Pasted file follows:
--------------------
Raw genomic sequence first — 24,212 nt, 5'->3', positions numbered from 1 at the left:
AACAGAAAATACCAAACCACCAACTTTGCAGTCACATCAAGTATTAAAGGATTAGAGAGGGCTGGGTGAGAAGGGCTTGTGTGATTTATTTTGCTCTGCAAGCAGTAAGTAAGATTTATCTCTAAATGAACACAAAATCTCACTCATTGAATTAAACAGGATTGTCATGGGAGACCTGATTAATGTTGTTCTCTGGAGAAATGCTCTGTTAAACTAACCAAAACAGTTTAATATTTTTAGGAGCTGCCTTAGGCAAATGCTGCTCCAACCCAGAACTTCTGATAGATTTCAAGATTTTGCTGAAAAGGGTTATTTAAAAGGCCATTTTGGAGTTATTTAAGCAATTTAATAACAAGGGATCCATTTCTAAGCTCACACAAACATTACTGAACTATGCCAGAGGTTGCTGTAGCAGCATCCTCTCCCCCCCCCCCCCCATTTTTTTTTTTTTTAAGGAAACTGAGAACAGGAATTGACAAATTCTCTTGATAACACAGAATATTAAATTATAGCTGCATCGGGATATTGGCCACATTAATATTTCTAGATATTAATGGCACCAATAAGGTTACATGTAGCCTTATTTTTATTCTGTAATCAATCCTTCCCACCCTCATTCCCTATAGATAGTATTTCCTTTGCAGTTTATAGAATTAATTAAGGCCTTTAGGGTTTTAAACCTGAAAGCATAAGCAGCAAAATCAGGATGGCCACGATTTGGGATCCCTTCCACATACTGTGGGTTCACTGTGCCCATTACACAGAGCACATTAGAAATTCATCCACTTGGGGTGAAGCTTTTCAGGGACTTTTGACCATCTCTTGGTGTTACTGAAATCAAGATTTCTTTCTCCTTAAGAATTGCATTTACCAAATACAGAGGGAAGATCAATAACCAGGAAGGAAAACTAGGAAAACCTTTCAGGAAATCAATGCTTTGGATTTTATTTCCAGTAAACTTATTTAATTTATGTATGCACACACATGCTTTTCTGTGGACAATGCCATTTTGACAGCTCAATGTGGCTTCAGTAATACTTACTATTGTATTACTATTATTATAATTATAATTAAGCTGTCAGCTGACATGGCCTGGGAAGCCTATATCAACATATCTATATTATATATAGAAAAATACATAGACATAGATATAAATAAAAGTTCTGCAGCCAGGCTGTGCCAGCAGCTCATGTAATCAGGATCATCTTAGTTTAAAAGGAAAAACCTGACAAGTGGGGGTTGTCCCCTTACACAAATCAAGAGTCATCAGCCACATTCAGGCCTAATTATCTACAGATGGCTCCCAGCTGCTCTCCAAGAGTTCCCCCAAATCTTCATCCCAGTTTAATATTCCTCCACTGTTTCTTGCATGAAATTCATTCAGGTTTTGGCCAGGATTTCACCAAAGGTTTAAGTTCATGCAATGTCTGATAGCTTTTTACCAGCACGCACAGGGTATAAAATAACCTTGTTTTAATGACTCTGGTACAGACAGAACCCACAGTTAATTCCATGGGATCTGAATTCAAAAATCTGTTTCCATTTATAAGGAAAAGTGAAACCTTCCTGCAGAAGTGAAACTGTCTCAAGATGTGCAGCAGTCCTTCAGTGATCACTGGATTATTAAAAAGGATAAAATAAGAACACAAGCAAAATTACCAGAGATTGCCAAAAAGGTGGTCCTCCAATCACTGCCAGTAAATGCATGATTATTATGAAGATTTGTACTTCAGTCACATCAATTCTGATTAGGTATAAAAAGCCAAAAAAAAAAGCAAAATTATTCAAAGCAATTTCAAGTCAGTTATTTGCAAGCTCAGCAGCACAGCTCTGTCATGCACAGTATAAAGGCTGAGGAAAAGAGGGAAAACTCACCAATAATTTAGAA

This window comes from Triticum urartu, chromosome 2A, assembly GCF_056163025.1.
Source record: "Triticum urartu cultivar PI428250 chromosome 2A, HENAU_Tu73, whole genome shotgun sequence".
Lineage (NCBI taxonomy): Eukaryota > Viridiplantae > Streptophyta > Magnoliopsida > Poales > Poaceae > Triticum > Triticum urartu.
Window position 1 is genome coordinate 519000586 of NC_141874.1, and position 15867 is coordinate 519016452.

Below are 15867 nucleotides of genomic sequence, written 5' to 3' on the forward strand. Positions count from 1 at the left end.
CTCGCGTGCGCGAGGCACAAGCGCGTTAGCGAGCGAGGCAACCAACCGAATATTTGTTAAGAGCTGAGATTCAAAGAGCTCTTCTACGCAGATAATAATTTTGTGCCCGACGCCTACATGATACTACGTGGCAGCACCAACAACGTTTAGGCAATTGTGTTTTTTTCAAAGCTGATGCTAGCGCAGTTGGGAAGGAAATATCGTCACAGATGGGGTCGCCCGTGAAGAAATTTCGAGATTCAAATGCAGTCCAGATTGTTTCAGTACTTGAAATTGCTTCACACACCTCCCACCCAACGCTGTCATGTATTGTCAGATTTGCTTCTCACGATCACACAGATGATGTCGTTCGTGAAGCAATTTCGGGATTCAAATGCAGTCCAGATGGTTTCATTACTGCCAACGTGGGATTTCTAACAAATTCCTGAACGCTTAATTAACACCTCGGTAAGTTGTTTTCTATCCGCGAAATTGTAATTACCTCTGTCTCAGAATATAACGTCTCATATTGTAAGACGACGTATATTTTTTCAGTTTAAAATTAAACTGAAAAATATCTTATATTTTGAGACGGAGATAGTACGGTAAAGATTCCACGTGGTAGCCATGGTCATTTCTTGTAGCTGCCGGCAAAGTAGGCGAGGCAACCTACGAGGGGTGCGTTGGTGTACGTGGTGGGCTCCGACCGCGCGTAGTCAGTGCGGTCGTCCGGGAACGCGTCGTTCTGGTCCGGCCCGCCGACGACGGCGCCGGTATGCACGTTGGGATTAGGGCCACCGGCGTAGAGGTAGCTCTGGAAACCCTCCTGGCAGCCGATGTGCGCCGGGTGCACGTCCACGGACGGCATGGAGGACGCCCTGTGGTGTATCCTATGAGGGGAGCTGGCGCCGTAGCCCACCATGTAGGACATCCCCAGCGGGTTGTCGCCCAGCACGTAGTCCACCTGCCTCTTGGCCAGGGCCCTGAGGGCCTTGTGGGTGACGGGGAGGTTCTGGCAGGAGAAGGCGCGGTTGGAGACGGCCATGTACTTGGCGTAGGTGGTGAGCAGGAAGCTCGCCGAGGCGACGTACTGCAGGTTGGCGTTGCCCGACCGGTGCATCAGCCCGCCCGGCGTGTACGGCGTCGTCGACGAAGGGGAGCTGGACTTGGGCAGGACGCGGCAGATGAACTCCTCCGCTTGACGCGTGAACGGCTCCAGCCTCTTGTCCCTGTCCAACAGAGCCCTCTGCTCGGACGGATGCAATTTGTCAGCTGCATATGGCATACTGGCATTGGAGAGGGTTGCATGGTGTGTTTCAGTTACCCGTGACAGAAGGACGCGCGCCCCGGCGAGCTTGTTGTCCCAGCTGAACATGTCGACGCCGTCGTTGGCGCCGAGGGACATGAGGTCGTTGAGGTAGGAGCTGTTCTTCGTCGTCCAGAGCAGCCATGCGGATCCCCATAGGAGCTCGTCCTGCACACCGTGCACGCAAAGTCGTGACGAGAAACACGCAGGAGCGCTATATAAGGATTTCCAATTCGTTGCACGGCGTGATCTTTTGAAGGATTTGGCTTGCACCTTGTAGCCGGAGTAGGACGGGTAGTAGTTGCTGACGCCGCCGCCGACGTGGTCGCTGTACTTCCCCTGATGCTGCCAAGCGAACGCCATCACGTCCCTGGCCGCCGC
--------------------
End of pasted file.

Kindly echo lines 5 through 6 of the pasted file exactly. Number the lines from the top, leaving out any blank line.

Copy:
Lineage (NCBI taxonomy): Eukaryota > Viridiplantae > Streptophyta > Magnoliopsida > Poales > Poaceae > Triticum > Triticum urartu.
Window position 1 is genome coordinate 519000586 of NC_141874.1, and position 15867 is coordinate 519016452.